Modern-day carriage rides are viewed as romantic, but there was nothing quaint about the pre-car era - the days when cities ran on literal horsepower produced their own sets of severe problems. As this article explains, thousands of pounds of horse manure and urine littered the streets, creating terrible odors, attracting disease-carrying flies, and making it difficult to walk through the streets - the combination of rainy days, poop-filled streets, and long skirts was not a fun one. The sound of hooves and wheels on cobblestones was often deafening in large numbers. In the late 18th century, Benjamin Franklin lamented the “thundering of coaches, chariots, chaises, wagons, drays and the whole fraternity of noise” on Philadelphia streets.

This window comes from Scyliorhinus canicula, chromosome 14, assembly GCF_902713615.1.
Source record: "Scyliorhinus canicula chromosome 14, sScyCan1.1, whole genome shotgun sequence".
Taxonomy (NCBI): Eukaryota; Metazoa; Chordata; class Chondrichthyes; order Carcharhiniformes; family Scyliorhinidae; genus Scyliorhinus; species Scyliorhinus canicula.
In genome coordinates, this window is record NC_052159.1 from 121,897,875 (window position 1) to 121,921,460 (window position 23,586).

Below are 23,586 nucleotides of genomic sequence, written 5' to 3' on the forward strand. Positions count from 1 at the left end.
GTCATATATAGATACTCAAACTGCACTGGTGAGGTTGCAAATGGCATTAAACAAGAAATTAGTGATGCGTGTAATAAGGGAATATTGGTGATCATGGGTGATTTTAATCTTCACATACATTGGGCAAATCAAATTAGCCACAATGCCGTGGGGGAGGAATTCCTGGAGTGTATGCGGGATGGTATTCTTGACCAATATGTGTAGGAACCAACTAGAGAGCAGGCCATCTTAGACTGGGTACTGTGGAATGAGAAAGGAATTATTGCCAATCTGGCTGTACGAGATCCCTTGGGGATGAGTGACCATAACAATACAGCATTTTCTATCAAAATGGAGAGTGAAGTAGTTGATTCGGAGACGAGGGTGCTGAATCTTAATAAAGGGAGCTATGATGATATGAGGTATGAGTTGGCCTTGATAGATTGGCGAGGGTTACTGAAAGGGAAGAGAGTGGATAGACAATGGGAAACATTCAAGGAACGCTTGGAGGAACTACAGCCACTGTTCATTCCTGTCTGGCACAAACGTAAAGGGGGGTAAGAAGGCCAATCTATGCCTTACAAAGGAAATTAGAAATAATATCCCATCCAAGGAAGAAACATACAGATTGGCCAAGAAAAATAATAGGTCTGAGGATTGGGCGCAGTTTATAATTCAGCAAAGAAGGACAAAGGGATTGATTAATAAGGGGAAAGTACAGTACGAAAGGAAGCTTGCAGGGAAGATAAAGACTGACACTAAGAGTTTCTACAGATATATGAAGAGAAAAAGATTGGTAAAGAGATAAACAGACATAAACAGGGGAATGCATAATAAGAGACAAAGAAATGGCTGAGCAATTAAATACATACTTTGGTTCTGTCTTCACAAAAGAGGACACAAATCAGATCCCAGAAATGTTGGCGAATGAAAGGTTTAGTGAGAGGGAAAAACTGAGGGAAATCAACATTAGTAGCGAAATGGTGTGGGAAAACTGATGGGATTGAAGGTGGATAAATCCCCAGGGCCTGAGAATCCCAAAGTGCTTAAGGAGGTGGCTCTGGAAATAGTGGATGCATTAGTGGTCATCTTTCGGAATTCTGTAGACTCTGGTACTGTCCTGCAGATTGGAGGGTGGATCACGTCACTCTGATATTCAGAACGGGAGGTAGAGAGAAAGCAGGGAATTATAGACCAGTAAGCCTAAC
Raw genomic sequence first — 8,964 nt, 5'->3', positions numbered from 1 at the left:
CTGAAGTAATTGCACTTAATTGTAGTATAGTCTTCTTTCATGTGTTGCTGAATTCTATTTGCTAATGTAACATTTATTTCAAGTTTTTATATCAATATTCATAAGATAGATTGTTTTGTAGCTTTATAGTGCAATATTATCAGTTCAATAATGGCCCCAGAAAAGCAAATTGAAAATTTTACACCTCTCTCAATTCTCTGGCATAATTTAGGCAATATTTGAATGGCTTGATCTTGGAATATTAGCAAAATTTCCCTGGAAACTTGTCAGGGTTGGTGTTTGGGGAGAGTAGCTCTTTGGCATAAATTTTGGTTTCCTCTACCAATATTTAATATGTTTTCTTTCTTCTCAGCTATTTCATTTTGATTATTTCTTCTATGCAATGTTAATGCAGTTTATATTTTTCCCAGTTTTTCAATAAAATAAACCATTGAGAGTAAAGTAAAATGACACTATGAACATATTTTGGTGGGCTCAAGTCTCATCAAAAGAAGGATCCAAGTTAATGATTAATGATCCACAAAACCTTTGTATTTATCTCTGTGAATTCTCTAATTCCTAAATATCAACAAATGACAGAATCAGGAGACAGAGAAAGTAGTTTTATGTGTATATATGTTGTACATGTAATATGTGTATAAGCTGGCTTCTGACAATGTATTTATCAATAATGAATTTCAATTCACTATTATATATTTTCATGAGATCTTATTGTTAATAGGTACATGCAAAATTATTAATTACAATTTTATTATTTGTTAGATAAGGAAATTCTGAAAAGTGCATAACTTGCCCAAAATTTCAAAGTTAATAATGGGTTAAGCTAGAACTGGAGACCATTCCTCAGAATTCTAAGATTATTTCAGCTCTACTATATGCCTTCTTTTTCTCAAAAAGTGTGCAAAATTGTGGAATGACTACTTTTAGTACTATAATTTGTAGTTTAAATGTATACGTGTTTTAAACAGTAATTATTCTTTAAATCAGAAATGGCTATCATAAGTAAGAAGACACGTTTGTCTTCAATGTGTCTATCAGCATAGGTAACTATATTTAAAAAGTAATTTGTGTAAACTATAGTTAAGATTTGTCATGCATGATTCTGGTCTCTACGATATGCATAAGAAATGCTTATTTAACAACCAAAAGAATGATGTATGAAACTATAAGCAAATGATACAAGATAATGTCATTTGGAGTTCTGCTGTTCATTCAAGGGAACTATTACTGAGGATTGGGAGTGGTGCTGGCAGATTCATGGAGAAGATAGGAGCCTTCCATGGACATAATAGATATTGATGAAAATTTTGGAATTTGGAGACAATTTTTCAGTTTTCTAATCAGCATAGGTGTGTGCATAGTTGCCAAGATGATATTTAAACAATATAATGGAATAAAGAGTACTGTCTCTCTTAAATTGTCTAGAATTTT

The incredible strains put on horses to deliver goods and passengers around the city gave them incredibly short life-spans, averaging four years in service - and when they dropped dead on the streets, they would often not be picked up for days or weeks, especially in poorer districts. The sight of dead horses littering the streets garnered the sympathy of of Henry Bergh, who in 1866 founded the American Society for the Prevention of Cruelty to Animals (ASPCA). Today, cars are one of the biggest urban pollutants, but in the early 19th century the machines were seen as a grand solution to cleaning up the streets from dung, noise, and carcasses.